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Add one more to the tally of collateral proceedings arising out of United States v. al-Nashiri. On Nov. 20, Stephen Gill, formerly an attorney in the Office of the Convening Authority for the Office of Military Commissions, filed administrative claims pursuant to the Federal Torts Claims Act (FTCA) against the Department of Defense and the U.S. Marshals Service for alleged tortious activity related to Gill’s seizure, detention and production as a witness before the military commission in October 2016.
In his complaint, Gill alleges that the Office of the Chief Prosecutor issued a subpoena ordering Gill to testify by video teleconference (VTC) regarding unlawful command influence allegations on or about Oct. 13. Gill sought relief from the subpoena and did not travel to the military commission headquarters in Virginia as directed, prompting the court to issue a writ of attachment to apprehend him and compel his testimony. On Oct. 18, pursuant to that writ, Marshals forcibly seized Gill at his residence, restrained him in handcuffs and shackles at gunpoint, transported him to Virginia, detained him overnight, delivered him for VTC testimony and released him afterwards.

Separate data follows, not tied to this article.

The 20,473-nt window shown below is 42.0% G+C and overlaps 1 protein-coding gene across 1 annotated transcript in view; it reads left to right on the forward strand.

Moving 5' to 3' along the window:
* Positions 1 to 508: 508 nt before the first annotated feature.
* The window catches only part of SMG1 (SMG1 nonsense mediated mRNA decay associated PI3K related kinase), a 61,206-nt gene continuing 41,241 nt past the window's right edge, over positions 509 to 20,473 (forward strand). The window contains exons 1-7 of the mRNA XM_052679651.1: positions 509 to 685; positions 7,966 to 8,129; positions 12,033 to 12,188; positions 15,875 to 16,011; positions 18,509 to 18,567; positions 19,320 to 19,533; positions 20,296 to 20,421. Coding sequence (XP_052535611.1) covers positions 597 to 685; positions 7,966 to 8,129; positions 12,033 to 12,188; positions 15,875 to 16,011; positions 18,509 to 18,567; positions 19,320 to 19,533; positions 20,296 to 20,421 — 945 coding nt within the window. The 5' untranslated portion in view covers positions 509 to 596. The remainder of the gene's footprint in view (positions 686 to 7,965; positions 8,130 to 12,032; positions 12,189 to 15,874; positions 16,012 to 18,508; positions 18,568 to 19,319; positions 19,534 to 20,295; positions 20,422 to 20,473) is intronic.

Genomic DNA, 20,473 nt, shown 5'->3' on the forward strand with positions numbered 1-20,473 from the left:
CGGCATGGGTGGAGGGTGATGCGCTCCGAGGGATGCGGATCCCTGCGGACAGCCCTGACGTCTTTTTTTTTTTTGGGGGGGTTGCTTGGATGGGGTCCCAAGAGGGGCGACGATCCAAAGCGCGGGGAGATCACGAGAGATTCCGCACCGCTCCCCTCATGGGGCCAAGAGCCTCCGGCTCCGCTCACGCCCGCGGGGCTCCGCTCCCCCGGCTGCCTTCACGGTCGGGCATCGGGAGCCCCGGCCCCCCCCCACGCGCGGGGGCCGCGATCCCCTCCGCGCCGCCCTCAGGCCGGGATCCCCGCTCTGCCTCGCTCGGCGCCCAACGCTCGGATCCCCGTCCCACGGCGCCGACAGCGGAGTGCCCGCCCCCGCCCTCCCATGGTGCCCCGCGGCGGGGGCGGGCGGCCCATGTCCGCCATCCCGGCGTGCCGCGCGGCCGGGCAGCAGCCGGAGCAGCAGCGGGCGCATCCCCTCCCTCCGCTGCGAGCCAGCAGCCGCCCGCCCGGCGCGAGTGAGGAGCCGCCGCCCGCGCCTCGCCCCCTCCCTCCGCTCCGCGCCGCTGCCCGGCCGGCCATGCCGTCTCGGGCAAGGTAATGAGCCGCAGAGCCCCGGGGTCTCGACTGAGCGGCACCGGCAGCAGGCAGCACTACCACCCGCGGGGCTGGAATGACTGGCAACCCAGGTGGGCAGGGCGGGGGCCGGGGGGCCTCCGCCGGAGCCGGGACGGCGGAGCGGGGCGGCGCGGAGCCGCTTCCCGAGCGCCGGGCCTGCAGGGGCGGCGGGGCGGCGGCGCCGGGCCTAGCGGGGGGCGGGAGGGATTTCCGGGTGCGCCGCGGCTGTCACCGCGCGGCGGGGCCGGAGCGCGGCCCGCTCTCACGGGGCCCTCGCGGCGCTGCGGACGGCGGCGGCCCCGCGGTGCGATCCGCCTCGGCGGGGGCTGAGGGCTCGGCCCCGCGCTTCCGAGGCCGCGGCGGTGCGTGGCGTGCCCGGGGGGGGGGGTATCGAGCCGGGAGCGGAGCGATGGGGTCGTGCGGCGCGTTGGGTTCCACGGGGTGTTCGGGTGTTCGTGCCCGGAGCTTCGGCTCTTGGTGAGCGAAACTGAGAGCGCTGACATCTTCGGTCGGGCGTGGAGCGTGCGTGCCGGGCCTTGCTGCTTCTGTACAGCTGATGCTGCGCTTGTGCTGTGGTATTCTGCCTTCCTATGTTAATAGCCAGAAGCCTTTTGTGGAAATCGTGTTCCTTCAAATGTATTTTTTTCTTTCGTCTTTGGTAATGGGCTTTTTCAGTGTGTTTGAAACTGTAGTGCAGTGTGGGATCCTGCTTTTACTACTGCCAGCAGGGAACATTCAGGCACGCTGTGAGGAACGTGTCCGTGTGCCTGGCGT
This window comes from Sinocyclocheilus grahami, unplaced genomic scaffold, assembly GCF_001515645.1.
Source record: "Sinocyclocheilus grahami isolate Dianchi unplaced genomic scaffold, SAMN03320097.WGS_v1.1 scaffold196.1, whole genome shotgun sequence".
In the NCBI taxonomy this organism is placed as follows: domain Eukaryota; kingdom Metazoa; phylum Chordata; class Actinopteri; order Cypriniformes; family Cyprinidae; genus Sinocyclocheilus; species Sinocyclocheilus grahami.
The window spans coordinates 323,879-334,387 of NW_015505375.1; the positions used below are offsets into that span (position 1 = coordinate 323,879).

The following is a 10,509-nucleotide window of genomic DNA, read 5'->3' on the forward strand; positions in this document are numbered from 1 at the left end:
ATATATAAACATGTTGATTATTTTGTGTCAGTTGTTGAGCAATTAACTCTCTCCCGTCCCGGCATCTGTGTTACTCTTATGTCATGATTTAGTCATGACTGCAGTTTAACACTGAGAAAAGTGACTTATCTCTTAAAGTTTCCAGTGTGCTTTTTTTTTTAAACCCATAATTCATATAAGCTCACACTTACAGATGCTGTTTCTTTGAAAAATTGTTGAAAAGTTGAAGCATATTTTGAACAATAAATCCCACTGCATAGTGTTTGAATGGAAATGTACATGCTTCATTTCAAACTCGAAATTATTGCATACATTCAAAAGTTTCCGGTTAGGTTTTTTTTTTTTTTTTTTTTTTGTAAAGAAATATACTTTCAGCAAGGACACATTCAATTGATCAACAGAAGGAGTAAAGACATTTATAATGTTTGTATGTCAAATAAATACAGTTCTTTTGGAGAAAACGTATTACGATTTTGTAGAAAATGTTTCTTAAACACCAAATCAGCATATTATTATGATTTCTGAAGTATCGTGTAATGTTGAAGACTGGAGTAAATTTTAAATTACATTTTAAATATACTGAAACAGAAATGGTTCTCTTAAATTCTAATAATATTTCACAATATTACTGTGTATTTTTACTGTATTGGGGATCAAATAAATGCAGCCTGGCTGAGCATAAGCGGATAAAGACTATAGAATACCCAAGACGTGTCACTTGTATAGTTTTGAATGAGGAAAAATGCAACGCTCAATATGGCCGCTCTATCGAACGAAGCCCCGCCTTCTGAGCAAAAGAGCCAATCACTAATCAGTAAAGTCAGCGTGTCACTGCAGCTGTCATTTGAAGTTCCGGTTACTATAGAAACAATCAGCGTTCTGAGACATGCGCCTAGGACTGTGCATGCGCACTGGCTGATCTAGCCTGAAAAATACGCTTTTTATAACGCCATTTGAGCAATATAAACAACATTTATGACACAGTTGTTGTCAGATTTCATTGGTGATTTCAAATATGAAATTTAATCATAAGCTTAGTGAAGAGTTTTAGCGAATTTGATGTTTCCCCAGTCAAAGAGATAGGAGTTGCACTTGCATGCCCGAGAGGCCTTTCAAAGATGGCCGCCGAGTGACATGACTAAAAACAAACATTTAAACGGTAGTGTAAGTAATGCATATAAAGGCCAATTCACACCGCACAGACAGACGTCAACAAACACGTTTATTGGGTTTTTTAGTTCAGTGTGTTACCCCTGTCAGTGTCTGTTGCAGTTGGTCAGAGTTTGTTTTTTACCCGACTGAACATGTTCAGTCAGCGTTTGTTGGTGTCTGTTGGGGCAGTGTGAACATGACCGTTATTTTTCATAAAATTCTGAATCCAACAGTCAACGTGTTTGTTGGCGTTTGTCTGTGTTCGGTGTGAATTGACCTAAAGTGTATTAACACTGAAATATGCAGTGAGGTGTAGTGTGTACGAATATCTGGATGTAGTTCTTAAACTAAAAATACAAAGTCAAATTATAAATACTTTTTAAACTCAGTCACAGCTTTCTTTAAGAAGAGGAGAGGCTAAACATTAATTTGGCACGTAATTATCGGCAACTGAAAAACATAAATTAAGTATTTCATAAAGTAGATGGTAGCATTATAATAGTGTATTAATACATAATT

Gill argues that the military commission exceeded its authority in issuing the subpoena and attachment order and that the conduct of the Marshals from seizure to release was unlawful. He is bringing claims for: trespass; false arrest; false imprisonment; abuse of process–law enforcement and military authority; abuse of process–deadly force; abuse of process–denial of right to counsel; and intentional infliction of emotional distress. Gill is pursuing $1.375 million in damages.
The administrative complaint is the first step in bringing a FTCA lawsuit against the government. The agencies now have six months to review and decide whether to settle or deny the claim. If Gill’s claim is denied, he can subsequently file suit in federal district court.